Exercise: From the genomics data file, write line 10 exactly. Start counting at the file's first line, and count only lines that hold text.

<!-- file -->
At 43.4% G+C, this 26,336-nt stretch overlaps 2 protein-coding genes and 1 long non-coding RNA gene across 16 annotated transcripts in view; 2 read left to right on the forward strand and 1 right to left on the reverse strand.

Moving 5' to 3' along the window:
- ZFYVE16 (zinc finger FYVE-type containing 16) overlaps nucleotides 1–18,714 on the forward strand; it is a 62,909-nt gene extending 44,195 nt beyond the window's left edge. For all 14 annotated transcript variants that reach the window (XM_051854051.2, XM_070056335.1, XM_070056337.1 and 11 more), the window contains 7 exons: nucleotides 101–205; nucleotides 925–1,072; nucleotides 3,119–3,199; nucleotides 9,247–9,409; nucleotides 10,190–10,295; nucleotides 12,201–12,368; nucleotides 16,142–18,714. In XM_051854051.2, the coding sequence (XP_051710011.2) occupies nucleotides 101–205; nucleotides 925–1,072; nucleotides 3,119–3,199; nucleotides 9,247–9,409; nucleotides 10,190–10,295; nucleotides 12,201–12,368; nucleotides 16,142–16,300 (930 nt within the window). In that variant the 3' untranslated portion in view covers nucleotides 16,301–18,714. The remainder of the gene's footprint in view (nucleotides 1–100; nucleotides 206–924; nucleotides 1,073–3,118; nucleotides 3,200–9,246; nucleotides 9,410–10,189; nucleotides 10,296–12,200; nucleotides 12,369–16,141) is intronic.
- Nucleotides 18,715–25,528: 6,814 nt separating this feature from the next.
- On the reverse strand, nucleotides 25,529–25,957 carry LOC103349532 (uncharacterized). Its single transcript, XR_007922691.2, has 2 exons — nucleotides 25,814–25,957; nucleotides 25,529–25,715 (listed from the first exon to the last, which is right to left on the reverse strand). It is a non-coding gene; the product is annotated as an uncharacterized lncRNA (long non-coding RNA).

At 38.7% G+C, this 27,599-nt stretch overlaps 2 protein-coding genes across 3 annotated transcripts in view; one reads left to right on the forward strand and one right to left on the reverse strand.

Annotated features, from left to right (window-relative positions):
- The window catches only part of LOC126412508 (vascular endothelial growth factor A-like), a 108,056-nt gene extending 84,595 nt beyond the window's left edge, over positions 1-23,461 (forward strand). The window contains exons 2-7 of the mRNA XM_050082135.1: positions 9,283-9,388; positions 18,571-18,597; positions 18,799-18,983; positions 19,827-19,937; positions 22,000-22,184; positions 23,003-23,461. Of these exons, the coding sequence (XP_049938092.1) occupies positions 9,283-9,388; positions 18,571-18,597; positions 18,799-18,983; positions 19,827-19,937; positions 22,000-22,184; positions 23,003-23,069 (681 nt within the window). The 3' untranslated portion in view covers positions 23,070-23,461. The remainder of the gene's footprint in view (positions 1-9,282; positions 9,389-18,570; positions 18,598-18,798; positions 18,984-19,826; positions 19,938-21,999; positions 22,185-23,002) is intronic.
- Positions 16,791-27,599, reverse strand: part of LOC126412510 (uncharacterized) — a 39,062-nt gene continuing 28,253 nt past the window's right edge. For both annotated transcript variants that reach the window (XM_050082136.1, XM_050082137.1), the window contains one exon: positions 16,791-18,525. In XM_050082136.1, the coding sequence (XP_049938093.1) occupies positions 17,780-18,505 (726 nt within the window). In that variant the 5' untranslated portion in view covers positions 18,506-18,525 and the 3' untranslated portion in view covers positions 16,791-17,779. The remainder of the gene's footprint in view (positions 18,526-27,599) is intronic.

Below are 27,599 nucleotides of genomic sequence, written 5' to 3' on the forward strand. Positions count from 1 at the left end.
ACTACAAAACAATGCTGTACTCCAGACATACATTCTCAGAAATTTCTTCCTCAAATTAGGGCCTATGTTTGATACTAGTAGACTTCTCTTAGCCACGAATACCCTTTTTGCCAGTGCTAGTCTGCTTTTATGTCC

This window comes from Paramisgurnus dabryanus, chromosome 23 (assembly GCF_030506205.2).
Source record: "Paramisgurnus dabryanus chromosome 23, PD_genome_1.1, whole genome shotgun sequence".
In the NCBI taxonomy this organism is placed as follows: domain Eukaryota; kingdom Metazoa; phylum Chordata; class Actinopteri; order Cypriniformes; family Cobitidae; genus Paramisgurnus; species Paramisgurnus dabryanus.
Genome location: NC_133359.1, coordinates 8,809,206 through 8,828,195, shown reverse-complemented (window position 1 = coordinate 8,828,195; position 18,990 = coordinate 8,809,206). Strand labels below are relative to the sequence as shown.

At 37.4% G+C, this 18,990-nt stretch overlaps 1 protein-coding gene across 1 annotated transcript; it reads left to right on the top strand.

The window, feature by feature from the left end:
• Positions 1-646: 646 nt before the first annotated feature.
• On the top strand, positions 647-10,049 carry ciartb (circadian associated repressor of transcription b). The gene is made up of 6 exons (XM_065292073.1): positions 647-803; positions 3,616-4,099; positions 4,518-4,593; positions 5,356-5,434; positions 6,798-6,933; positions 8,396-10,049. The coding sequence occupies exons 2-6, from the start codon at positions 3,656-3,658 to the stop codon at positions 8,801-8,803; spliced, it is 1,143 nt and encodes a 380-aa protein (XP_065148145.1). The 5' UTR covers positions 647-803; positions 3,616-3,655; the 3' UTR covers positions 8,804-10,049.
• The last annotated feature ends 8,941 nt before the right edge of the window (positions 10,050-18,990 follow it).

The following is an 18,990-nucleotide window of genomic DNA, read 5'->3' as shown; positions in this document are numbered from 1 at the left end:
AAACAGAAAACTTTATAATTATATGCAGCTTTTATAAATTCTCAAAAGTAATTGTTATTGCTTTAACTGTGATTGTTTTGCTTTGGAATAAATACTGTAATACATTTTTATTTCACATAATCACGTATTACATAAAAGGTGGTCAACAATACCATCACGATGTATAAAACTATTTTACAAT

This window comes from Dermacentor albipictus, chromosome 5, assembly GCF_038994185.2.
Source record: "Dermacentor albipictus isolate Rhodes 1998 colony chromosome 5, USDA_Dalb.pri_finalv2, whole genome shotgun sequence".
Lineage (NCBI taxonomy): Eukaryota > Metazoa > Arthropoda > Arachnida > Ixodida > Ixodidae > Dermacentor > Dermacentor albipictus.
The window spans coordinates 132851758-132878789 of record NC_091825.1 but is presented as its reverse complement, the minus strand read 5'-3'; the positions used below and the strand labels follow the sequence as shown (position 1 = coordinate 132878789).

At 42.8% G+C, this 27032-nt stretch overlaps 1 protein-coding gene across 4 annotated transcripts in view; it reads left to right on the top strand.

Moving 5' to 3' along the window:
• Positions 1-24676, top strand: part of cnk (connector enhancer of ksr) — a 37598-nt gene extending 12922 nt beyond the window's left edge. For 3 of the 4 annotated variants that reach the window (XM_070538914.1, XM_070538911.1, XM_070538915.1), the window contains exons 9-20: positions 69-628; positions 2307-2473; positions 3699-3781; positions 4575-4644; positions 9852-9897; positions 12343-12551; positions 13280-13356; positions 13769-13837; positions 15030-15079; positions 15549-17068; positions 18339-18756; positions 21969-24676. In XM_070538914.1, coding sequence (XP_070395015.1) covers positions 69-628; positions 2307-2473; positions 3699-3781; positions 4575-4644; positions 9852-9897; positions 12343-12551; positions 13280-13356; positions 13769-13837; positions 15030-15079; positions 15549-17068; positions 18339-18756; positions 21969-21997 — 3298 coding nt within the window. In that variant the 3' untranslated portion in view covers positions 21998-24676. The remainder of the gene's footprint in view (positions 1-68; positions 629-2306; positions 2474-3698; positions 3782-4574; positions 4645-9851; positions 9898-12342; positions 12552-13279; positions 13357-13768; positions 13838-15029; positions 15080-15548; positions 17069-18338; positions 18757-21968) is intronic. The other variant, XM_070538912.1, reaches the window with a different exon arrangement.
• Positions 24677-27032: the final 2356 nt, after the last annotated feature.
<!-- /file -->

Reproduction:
Below are 27,599 nucleotides of genomic sequence, written 5' to 3' on the forward strand. Positions count from 1 at the left end.